Which Kansas Speedway will greet Kyle Busch in NASCAR Cup Playoffs‘ second race?
Once upon a time, Kyle Busch considered Kansas Speedway a “jinx” track.
He finished 37th in his debut race at the 1.5-mile speedway in 2004. A decade later, Busch scored his first top-five at the track, and it wasn‘t until 2016 that he found Victory Lane.
Busch‘s win that year marked the completion of a dramatic turnaround at a speedway he couldn‘t solve early in his career. It was part of a streak of five straight top fives and eight straight top 10s, transforming Kansas from a track Busch dreaded to one he relished.
Lately, though, the track has been trending back toward the “jinx” category, leaving it a matter of conjecture as to which Kansas will greet Busch when he returns for Sunday‘s Hollywood Casino 400 (3 p.m. ET on USA, MRN and SiriusXM NASCAR Radio).
After a gritty 11th-place finish in last Sunday‘s Cook Out Southern 500 at Darlington Raceway, Busch enters the second Playoff race of 2023 seventh in the NASCAR Cup Series standings, 20 points above the current cutoff for the Round of 12.
“Overall, it was just nice to get an 11th-place finish… for what looked like was going to be a 20th,” said Busch, who had to start the Darlington race from the rear after slapping the wall in practice, necessitating repairs to his car. “Definitely not a day that we wanted but just survived with what we could there.
“Really proud of everyone at RCR and ECR (Earnhardt-Childress Racing Engines) for fighting hard all day long. The pit crew had some really good stops today and got us some spots on pit road. We had issues, some self-inflicted and some with our strategy with just the luck of the draw with how the cautions fell…
“At least we get to live to fight another day.”
A 20-point margin is tenuous, however, considering that Busch has finished 26th and 35th in his last two starts at the track, the latter of which was his first run with his new Richard Childress Racing team.
Then again, Busch picked up his first victory in the No. 8 RCR Chevrolet at Auto Club Speedway in Fontana, Calif.—like Kansas a downforce track.
And Busch‘s situation is far less perilous than those of the drivers who occupy positions 11 through 15 in the Playoff standings—Joey Logano, Christopher Bell, Bubba Wallace, Kevin Harvick and Ricky Stenhouse Jr., respectively.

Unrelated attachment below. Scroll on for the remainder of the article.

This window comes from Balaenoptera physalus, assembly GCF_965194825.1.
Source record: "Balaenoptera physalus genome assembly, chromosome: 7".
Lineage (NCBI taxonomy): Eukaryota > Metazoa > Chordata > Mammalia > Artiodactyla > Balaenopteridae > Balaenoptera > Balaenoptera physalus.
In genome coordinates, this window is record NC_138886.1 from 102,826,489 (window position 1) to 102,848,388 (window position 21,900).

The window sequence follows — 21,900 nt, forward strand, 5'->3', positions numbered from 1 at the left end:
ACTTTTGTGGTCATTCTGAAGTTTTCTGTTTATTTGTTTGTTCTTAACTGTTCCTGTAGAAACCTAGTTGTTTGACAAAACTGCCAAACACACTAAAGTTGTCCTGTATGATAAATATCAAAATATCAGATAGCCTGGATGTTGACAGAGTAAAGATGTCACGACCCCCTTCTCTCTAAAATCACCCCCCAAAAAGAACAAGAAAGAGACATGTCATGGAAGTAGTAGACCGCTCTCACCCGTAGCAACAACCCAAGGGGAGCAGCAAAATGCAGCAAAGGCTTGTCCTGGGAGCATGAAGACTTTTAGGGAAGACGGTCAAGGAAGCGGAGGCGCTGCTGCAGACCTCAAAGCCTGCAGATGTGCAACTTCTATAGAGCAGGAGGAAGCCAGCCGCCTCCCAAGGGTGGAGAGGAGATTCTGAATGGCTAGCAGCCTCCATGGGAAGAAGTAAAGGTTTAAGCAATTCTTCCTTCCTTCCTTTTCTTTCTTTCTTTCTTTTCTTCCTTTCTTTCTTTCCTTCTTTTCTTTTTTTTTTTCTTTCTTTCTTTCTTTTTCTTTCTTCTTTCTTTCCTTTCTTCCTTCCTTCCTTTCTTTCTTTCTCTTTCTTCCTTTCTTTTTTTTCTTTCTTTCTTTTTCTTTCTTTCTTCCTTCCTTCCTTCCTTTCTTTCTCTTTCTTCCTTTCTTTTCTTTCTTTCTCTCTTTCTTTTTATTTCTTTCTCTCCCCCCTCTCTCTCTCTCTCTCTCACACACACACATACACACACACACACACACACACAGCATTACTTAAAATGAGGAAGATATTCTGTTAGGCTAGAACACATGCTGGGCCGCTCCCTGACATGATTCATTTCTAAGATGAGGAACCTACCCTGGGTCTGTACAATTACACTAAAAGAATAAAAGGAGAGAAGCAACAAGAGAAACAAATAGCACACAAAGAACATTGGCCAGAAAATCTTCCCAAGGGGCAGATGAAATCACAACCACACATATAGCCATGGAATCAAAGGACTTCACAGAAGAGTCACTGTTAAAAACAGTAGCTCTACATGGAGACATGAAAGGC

Between Logano in 11th and Stenhouse in 15th, there‘s a six-point spread, providing the opportunity for considerable movement at Kansas.
Having escaped Darlington with a 16th-place finish, Stenhouse feels the final two tracks in the first round (Kansas and Bristol) are more to his liking.
“If we do our job, I feel like we can transfer through rounds,” Stenhouse said. “We‘re focused on the first round. We‘ll see where we end up after Bristol Motor Speedway and figure it out from there on out.
“Darlington was probably the least of the best tracks for us. I‘ve run good at Kansas before, and Bristol is my favorite track by far.”
NASCAR Xfinity Series Playoff field will be set this weekend in tight battle
The moment has finally arrived for full-time drivers in the NASCAR Xfinity Series, whose Playoff field will be written in stone after Saturday‘s Kansas Lottery 300 at Kansas Speedway (3 p.m. ET on NBC, MRN and Sirius XM NASCAR Radio).
Ten drivers already have clinched berths in the postseason. Eight are in on wins: series leader Austin Hill, John Hunter Nemechek, Justin Allgaier, Cole Custer, Sam Mayer, Chandler Smith, Sammy Smith and Jeb Burton. Two have qualified on points: Josh Berry and Sheldon Creed.
Daniel Hemric will clinch simply by scoring one point at Kansas, even if a driver below him in the standings wins the race.